When the pandemic hit in early 2020, the board’s focus had to quickly shift away from conversations about the future of sorority and Project 2029 to how to protect sorority members and the sorority experience in the moment of a very real (and ongoing) crisis. 

As we live through this pandemic, I believe there is a silver lining as it has helped us make change faster than anyone ever expected. The NPC Disruption to Panhellenic Operations Task Force and subsequently the Recruitment Contingencies Task Force led the way in ensuring Panhellenics could operate during the pandemic and prepare to welcome new members this fall.

If anything, the pandemic offered us an opportunity to test changes to the ways in which we recruit and to begin eliminating barriers to membership, including some financial barriers. Panhellenics successfully shifted to hybrid or fully virtual recruitments and began eliminating barriers to the recruitment process. Now, as Panhellenics prepare to welcome new members this spring, the NPC Recruitment Committee is gathering the lessons learned from the fall so they can make further recommendations regarding the future of Panhellenic recruitment.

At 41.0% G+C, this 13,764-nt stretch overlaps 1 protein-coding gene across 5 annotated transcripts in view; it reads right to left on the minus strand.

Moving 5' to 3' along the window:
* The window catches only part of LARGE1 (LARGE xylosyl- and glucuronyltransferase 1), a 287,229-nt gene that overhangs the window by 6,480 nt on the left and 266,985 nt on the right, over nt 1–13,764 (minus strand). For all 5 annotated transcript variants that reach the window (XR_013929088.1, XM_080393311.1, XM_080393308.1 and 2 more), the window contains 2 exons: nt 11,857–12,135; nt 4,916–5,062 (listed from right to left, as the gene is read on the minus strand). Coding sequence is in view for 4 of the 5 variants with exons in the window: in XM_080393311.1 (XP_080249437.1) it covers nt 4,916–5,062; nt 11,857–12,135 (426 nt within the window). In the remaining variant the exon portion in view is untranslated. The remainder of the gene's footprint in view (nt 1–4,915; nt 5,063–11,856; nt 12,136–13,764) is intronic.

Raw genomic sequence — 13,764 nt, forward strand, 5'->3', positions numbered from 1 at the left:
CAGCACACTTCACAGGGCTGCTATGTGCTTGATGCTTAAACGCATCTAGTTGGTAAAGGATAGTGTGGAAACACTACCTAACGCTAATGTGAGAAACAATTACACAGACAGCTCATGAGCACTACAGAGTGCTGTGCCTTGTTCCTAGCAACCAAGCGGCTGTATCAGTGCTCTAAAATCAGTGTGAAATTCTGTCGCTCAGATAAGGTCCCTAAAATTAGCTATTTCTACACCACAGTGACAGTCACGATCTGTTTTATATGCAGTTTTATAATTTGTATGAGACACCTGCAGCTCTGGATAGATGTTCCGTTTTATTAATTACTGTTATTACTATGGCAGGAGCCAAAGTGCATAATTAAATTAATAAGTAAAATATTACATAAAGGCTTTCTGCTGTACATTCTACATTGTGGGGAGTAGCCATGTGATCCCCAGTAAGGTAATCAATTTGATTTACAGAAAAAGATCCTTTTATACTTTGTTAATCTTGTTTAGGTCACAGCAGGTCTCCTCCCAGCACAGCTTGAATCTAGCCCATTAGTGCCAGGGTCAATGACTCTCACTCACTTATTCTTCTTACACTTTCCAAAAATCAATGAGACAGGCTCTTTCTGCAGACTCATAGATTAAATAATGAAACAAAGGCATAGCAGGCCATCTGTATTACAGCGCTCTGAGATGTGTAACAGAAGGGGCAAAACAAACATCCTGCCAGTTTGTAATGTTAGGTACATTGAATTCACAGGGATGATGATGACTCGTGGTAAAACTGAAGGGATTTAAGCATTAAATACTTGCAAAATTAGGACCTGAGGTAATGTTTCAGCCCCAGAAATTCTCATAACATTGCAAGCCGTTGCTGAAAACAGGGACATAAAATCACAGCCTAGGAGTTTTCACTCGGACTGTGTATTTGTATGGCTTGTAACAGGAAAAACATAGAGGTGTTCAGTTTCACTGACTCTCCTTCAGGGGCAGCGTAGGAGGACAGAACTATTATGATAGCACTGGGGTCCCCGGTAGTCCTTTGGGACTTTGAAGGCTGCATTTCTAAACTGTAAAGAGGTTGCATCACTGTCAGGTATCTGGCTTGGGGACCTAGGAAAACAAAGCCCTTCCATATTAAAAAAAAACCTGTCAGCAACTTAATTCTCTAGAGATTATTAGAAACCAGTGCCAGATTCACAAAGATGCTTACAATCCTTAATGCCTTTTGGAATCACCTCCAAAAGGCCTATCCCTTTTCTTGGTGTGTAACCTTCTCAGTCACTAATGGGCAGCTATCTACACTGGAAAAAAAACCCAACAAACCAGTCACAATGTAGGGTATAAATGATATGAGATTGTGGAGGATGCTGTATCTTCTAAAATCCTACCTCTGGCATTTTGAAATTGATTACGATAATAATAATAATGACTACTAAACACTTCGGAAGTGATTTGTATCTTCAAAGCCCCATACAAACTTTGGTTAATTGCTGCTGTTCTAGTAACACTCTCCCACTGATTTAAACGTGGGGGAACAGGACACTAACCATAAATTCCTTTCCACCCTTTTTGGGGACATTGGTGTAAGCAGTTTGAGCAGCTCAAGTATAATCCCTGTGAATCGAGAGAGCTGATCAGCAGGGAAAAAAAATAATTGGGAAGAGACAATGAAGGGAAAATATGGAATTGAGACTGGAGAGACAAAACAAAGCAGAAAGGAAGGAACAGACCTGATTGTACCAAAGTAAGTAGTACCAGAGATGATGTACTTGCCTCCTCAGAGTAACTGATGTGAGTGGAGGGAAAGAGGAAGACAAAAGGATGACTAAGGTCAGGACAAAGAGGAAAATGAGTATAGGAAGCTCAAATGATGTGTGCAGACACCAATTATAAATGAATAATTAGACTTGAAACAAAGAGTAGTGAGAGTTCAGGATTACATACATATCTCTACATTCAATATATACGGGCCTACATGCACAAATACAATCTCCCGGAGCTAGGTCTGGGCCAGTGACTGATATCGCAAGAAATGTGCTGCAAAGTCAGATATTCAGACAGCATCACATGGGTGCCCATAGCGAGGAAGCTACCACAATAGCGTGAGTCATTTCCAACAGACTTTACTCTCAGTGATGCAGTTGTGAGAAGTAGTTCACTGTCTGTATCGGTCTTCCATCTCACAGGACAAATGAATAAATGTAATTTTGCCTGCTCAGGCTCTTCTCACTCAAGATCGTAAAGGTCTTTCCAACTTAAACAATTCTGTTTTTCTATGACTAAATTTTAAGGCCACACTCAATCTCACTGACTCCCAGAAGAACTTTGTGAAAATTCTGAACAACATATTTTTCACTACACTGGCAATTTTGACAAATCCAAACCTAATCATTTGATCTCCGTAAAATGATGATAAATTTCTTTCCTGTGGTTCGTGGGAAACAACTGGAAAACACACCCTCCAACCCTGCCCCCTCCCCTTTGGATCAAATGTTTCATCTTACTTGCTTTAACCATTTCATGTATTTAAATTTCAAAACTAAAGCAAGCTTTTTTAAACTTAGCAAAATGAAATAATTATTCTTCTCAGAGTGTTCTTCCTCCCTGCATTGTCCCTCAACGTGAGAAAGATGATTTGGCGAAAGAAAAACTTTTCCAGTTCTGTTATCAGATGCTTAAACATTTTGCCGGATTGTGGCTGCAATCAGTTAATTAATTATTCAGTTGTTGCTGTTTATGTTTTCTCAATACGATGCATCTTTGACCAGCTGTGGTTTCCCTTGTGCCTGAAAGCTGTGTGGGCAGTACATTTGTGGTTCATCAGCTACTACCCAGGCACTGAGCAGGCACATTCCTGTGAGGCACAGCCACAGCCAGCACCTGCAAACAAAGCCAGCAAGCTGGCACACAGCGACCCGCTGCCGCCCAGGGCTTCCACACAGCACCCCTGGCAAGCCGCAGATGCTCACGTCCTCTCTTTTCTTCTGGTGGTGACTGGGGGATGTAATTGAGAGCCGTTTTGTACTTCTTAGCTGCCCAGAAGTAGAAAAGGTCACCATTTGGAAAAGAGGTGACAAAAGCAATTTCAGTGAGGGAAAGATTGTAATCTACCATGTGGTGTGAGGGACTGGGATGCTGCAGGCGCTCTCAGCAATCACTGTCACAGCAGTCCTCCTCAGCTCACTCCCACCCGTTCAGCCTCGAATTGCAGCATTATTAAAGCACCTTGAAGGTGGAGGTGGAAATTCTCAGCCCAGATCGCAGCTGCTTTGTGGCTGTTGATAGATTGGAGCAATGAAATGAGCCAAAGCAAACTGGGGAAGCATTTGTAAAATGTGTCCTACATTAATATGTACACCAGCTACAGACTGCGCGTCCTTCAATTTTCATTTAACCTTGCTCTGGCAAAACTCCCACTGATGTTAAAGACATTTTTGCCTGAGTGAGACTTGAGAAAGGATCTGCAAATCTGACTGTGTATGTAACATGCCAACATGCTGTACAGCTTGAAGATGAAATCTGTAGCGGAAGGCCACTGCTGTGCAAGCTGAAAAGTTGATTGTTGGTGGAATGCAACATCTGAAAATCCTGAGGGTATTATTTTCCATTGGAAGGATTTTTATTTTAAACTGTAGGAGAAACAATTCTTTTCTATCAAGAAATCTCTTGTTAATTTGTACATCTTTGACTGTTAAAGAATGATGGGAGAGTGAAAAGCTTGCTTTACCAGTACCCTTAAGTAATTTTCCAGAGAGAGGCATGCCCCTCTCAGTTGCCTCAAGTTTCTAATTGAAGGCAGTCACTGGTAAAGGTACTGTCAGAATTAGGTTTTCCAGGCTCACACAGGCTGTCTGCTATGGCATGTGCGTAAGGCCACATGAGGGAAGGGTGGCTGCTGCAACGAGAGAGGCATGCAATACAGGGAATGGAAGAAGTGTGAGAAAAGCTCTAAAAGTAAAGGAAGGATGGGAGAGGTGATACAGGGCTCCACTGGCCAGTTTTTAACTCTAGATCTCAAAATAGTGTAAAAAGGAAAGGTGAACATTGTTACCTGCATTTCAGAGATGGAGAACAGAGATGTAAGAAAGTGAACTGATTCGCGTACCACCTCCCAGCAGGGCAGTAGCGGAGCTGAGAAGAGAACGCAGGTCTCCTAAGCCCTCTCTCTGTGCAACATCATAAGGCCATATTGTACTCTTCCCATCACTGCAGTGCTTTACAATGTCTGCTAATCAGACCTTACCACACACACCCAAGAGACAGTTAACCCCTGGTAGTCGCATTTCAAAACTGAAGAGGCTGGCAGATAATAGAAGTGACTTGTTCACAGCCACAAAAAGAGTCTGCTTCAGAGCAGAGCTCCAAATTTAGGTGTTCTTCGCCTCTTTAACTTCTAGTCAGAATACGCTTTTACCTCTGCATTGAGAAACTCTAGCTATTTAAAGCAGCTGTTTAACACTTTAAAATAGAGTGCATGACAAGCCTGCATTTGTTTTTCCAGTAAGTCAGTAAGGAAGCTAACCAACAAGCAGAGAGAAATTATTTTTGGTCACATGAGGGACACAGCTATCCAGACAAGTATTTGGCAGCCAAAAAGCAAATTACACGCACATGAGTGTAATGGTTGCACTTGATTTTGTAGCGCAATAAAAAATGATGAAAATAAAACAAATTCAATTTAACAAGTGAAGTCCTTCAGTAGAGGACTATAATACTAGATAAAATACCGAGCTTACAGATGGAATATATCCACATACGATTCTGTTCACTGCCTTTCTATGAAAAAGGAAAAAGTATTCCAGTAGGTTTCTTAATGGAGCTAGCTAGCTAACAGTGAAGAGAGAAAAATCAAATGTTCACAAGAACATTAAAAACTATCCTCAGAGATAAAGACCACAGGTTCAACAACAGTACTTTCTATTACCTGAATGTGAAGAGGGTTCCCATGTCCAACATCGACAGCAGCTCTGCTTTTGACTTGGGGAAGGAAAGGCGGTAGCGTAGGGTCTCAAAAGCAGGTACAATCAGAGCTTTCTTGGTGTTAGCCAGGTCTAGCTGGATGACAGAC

Conversations Regarding Racism and Injustice 

It is not only the pandemic that has influenced the board’s work and the work of the Conference and its organizations. While the board had strategic discussions regarding racism and inequity within Panhellenic organizations prior to the pandemic, the national conversation regarding racism and injustice – a conversation that is now ongoing and multinational – has helped bring greater clarity to these topics and set us on a path to create a more diverse, inclusive, equitable and accessible Panhellenic sorority experience.